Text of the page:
2017-10-12 / Opinions

Book Review

Hamlet Globe to Globe
By DOMINIC DROMGOOLE
Reviewed by
PEGGY BARNETT

“In honor of the transcendent ubiquity of the play

Hamlet, on 23 April 2014, 450 years after the birth of Shakespeare, the Globe theatre, in response to a daft idea, set out on an artistic adventure.” That idea was to take a touring company from the Globe Theater in London to every country in the world (that’s 204 countries or maybe 197, depending on how many were deemed to be countries at the moment). Exactly two years later, on the 400th anniversary of Shakespeare’s death, the same sixteen people returned to the Globe.

They chose to perform Hamlet across the earth because “Hamlet is beautiful, a necessity, it is ram-packed with iconic moments which translate across cultures, a necessity, but most important of all it is mysterious, the greatest necessity.” You don’t have to be a fan of either Hamlet or Shakespeare to enjoy this account, though it would probably help.

Dominic Dromgoole was the artistic director of Shakespeare’s Globe Theatre in London from 2006 to 2016. He supervised the formidable task of organizing the selection of actors and managers and arranging where to go and when. He stayed in London but went as often as he could to check on his people, the performances, and their hosts. He takes us with him, building suspense (falling sets, illness, strange accommodations), but holding up the amazing dedication and stamina of the twelve actors and four stage managers who made the journey.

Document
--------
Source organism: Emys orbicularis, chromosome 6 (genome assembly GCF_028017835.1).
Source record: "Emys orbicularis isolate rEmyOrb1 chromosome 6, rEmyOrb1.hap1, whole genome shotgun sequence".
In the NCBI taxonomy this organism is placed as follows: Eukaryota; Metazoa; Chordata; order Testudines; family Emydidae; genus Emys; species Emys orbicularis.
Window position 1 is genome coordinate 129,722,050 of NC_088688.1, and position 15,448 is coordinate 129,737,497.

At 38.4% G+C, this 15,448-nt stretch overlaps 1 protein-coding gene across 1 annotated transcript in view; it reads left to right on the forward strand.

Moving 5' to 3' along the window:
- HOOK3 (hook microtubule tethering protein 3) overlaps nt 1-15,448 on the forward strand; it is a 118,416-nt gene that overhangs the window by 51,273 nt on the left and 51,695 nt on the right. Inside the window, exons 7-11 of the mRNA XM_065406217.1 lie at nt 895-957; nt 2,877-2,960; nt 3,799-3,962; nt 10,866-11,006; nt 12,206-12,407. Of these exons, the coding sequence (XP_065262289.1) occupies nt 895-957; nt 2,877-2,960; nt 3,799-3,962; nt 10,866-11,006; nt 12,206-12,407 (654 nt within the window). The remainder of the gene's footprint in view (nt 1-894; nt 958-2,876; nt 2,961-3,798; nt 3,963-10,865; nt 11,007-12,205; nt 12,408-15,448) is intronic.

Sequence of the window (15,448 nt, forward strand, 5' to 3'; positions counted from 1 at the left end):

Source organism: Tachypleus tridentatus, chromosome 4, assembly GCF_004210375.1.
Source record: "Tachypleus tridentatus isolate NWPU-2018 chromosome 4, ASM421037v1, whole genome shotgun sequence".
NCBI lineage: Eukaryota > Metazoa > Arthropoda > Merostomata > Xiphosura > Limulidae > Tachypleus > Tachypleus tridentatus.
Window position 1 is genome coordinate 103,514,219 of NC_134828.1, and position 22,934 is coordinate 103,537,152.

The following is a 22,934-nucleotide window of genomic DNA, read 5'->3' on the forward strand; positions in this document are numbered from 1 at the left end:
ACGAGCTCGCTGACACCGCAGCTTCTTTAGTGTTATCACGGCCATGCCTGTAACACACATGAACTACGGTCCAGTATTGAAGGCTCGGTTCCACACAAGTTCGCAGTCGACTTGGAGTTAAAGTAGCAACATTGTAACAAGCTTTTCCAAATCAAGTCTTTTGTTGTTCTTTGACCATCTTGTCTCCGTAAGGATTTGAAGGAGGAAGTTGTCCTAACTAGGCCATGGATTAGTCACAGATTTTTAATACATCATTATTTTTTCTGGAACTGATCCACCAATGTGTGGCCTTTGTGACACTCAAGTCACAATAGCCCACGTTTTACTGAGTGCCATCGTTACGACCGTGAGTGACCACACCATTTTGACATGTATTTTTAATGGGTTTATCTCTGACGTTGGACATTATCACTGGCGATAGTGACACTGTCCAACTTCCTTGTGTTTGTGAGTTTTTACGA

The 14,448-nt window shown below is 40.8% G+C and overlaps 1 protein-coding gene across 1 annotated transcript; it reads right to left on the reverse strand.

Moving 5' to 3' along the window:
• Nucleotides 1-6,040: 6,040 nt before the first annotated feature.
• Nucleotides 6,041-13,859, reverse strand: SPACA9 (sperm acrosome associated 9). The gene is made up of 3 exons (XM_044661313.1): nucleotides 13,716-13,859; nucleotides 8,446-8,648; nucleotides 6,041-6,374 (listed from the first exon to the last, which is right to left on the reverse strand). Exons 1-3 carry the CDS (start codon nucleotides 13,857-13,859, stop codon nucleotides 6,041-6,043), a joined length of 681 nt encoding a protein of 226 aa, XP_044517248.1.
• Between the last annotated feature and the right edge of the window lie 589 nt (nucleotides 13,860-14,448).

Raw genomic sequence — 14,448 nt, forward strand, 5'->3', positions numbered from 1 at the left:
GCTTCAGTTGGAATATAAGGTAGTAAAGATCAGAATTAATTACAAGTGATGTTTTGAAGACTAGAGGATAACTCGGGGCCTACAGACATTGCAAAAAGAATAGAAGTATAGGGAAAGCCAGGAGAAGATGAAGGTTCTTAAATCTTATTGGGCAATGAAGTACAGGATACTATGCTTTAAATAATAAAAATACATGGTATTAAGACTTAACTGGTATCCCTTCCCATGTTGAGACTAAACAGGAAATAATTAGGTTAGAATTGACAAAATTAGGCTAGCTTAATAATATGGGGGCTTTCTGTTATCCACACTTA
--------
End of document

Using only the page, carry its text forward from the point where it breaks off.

In selecting the members of the touring company, in addition to obvious talent and good health, they looked for people who could be trusted. “The importance of trust, and goodwill, were maximized on this tour by the many potential difficulties involved.” They needed good actors, but equally important, they needed good people.

They gathered three experienced men to alternate in the senior roles of Claudius, Polonius, the Ghost, etc. Two young actors shared the roles of Horatio, Laertes, Fortinbras, etc. Three actresses played Gertrude and Ophelia, and also “crossed gender lines” sometimes. They rehearsed as a “squad” changing parts and serving where needed in often very strange venues. Amazingly, all served to the end of those two years.

Dromgoole supplies the itinerary with chapter breaks: Germany to Sweden to Russia to Cyprus to Iceland to Cuba to the USA to the Pacific to the Middle East – an exhausting list – just to read. Along the way, he shares insights about the play – the plot, the lines, the history. It’s fascinating reading from a person who is intimately familiar with Hamlet and Shakespeare’s work.

He explains the precarious financial plan for the tour (charge the wealthy countries and subsidize the less wealthy). Often the venues were out-of-doors, subject to rain or heat or cold. Political conditions in the nations they visited varied, of course, and they met with some opposition, some civil unrest, but most often with enthusiastic welcome. They found that Hamlet, restless for truth and honesty, belonged everywhere.

Hamlet Globe to Globe is available at the Mary Willis Library.

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